Conclusion - Pirri wasn't really sheltered from much. He wasn't counted on to play a defensive role, but, while in Florida, he was given his fair share of defensive responsibility. There aren't any red flags as we move onto his Corsi data.


Defense is best measured by possession; a good defenseman is able to get the puck off the stick of his opponents, and onto the stick of his teammates.

Looking at Pirri's possession stats, we see no red flags. In Chicago, (a very skilled possession team), Pirri didn't match up to the rest of his team. In Florida, however, at 5-on-5, Pirri had a Corsi of 49.9%, and a Fenwick of 50.4%. The team did better with Pirri on the ice, with his relative Corsi being +1.1%, and his RFF being +1.6%. As we recall from the usage data, he wasn't sheltered in his zone starts, and his 5-on-5 play matches up.

Conclusion - There really shouldn't be too much misgiving about re-signing Pirri. There aren't any red flags in his stats, and though he had a higher shooting percentage than normal, moving him to wing may help him maintain his current goal totals. At center, Pirri is a decent possession player, and someone who gets about the same amount of shots for the team with him on the ice than with him off it. With an above average player like Barkov or Bjugstad centering him, however, he wouldn't be as responsible at driving play up the ice, and he would be able to focus more on just producing offense (shots). The more shots Pirri gets, the more he's going to score, especially if the shots are taken in high scoring areas. Pirri may just end up being a crucial piece of the team's future.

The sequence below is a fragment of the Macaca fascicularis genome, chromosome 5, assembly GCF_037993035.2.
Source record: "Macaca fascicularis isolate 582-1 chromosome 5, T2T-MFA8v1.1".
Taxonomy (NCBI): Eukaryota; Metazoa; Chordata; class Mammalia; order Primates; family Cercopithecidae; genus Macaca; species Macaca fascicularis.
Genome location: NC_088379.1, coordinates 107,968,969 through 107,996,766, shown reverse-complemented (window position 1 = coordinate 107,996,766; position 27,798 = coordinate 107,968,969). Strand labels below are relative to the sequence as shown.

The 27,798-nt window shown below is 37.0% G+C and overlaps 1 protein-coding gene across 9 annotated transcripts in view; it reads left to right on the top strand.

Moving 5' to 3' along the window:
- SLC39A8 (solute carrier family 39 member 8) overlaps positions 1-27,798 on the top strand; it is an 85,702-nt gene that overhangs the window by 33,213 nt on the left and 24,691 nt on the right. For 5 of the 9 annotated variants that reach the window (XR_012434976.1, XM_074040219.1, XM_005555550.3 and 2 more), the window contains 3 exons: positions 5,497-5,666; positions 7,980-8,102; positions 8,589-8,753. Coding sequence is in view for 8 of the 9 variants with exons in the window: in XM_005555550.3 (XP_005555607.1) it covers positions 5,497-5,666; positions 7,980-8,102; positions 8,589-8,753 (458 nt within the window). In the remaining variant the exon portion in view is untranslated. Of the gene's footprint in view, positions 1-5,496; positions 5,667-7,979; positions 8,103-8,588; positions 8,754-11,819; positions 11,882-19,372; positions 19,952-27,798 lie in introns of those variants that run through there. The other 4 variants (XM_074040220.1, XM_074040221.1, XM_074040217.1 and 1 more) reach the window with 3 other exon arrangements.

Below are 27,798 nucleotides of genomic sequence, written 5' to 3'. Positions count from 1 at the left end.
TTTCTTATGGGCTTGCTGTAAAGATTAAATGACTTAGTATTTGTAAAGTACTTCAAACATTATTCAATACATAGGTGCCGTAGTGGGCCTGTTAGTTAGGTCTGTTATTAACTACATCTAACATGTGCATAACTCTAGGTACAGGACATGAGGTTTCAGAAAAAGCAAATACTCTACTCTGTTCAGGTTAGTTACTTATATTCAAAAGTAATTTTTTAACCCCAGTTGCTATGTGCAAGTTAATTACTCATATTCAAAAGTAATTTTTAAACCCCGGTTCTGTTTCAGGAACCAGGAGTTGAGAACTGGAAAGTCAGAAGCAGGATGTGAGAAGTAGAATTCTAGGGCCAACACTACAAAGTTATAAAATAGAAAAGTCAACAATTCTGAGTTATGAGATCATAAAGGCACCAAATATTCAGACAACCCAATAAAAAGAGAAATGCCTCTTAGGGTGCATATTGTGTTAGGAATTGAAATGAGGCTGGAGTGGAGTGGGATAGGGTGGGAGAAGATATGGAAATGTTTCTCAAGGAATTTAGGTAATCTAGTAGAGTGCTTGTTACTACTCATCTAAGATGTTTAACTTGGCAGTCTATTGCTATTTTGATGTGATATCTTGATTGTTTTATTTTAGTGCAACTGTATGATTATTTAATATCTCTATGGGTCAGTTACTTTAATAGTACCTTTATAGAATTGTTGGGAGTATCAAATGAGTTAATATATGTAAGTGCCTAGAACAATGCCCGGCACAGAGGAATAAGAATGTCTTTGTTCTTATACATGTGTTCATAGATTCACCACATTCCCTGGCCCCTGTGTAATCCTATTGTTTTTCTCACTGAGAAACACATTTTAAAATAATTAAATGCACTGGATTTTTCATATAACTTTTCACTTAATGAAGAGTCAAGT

Final Conclusion

There are no red flags to re-signing Pirri. He should be able to fill a role the organization needs at wing, and be able to work with Gallant and Huberdeau to fix the Panthers' painful power play. I look forward to having Pirri suit up in a Panthers jersey next season.